ICND1 – Protocols & Services
File Transfer Protocol (FTP) is a standard network protocol used to transfer files from one host to another host over TCP-based network, such as the Internet.
Cisco Discovery Protocol (CDP) is a proprietary protocol of Cisco so if you can see the VoIP phone via the “show cdp neighbors” command on a Cisco switch then that phone is from Cisco.
User Datagram Protocol (UDP) provides a connectionless datagram service that offers best-effort delivery, which means that UDP does not guarantee delivery or verify sequencing for any datagrams. UDP is typically used by programs that transmit small amounts of data at one time or have real-time requirements (voice, for example).
CDP is a device discovery protocol that runs over Layer 2. We can view the CDP information with the show cdp neighbors command (thus the provided information is at layer 2), notice this command only shows information about directly connected devices. The output of the show cdp neighbors command is shown below:
There are 3 columns you must pay attention to:
* Local interface: type & ID of the local interface on which CDP information of the neighbor were received.
* Device platform: the neighboring device model.
* Port ID: the connected interface of the neighbor.
After resolving a browser URL to an IP address (via DNS server), the workstation must learn the MAC address of the server so that it can create a complete packet (a complete packet requires destination MAC and IP address, source MAC and IP address). Therefore the workstation must use ARP to find out the MAC address from the IP address.
Before two computers can communicate over TCP, they must synchronize their initial sequence numbers (ISN) -> B is correct.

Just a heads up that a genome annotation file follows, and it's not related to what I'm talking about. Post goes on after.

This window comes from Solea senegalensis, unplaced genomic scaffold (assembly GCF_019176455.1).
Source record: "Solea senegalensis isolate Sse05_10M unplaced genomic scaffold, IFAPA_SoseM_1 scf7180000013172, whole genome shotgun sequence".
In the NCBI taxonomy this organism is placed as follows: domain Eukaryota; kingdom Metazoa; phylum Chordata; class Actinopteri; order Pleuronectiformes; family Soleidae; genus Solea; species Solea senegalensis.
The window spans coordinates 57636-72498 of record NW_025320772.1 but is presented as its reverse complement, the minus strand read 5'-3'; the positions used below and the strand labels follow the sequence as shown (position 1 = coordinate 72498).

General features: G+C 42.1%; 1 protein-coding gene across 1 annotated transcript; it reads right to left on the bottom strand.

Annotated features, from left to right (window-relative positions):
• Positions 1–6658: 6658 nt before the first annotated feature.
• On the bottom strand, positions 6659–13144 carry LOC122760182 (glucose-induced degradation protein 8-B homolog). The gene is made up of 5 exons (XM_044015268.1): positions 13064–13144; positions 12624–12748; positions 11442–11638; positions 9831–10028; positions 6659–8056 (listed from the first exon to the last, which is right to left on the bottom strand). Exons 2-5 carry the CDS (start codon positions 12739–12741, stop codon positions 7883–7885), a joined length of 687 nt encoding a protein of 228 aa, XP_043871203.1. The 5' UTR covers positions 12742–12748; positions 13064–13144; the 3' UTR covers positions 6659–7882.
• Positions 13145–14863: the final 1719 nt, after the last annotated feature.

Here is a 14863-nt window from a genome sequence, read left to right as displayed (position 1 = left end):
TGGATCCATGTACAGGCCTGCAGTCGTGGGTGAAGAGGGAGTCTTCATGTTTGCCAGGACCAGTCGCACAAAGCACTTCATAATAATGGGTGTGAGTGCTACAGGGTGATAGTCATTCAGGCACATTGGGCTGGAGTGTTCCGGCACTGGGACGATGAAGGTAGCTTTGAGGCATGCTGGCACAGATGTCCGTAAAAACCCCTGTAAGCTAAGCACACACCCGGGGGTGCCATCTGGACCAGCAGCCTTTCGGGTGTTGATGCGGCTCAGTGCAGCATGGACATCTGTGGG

TCP uses a sequence number to identify each byte of data. The sequence number identifies the order of the bytes sent from each computer so that the data can be reconstructed in order, regardless of any fragmentation, disordering, or packet loss that may occur during transmission -> D is correct.
By default CDP is enabled on Cisco routers -> A is not correct.
CDP runs at Layer 2 in the OSI model and it does not need an IP address to run -> C & D are not correct.
Tracert (or traceroute) is used to trace the path between the sender and the destination host. Traceroute works by sending packets with gradually increasing Time-to-Live (TTL) value, starting with TTL value = 1. The first router receives the packet, decrements the TTL value and drops the packet because it then has TTL value zero. The router sends an ICMP Time Exceeded message back to the source. The next set of packets are given a TTL value of 2, so the first router forwards the packets, but the second router drops them and replies with ICMP Time Exceeded. Proceeding in this way, traceroute uses the returned ICMP Time Exceeded messages to build a list of routers that packets traverse, until the destination is reached and returns an ICMP Echo Reply message -> C is correct.
ICMP is encapsulated in an IP packet. In particular, the ICMP message is encapsulated in the IP payload part of an IP datagram -> D is correct.
Note: The TRACERT command on Windows Operating System uses ICMP while MAC OS X and Linux TRACEROUTE use UDP.
CDP runs at Layer 2 so it can recognize a switch (if that switch also runs CDP).